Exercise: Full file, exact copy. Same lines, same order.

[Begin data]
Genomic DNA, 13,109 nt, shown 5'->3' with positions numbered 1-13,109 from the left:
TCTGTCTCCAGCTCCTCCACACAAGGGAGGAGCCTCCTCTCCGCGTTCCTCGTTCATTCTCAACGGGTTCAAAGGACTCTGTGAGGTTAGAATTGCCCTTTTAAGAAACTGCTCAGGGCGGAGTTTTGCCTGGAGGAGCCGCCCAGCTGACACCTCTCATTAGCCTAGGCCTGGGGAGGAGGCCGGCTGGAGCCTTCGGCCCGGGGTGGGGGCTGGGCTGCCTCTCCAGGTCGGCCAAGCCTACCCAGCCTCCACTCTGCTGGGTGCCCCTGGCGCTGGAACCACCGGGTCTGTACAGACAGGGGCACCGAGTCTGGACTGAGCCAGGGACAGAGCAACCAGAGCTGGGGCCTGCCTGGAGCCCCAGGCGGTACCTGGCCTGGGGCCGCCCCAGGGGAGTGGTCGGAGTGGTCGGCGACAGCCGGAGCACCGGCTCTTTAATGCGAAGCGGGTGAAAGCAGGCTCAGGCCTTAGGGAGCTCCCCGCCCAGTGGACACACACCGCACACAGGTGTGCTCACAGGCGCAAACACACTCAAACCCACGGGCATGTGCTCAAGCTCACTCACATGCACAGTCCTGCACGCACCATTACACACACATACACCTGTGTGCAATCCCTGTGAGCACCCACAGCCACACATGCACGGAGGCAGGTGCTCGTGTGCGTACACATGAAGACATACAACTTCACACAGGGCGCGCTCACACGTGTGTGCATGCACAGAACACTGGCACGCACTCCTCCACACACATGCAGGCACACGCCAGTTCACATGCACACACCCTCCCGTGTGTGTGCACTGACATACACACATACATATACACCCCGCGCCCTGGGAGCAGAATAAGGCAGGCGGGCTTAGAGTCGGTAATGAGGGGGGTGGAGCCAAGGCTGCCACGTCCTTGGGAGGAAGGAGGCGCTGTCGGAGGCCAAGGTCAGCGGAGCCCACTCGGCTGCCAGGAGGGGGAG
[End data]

Genomic DNA, 13,109 nt, shown 5'->3' with positions numbered 1-13,109 from the left:
TCTGTCTCCAGCTCCTCCACACAAGGGAGGAGCCTCCTCTCCGCGTTCCTCGTTCATTCTCAACGGGTTCAAAGGACTCTGTGAGGTTAGAATTGCCCTTTTAAGAAACTGCTCAGGGCGGAGTTTTGCCTGGAGGAGCCGCCCAGCTGACACCTCTCATTAGCCTAGGCCTGGGGAGGAGGCCGGCTGGAGCCTTCGGCCCGGGGTGGGGGCTGGGCTGCCTCTCCAGGTCGGCCAAGCCTACCCAGCCTCCACTCTGCTGGGTGCCCCTGGCGCTGGAACCACCGGGTCTGTACAGACAGGGGCACCGAGTCTGGACTGAGCCAGGGACAGAGCAACCAGAGCTGGGGCCTGCCTGGAGCCCCAGGCGGTACCTGGCCTGGGGCCGCCCCAGGGGAGTGGTCGGAGTGGTCGGCGACAGCCGGAGCACCGGCTCTTTAATGCGAAGCGGGTGAAAGCAGGCTCAGGCCTTAGGGAGCTCCCCGCCCAGTGGACACACACCGCACACAGGTGTGCTCACAGGCGCAAACACACTCAAACCCACGGGCATGTGCTCAAGCTCACTCACATGCACAGTCCTGCACGCACCATTACACACACATACACCTGTGTGCAATCCCTGTGAGCACCCACAGCCACACATGCACGGAGGCAGGTGCTCGTGTGCGTACACATGAAGACATACAACTTCACACAGGGCGCGCTCACACGTGTGTGCATGCACAGAACACTGGCACGCACTCCTCCACACACATGCAGGCACACGCCAGTTCACATGCACACACCCTCCCGTGTGTGTGCACTGACATACACACATACATATACACCCCGCGCCCTGGGAGCAGAATAAGGCAGGCGGGCTTAGAGTCGGTAATGAGGGGGGTGGAGCCAAGGCTGCCACGTCCTTGGGAGGAAGGAGGCGCTGTCGGAGGCCAAGGTCAGCGGAGCCCACTCGGCTGCCAGGAGGGGGAG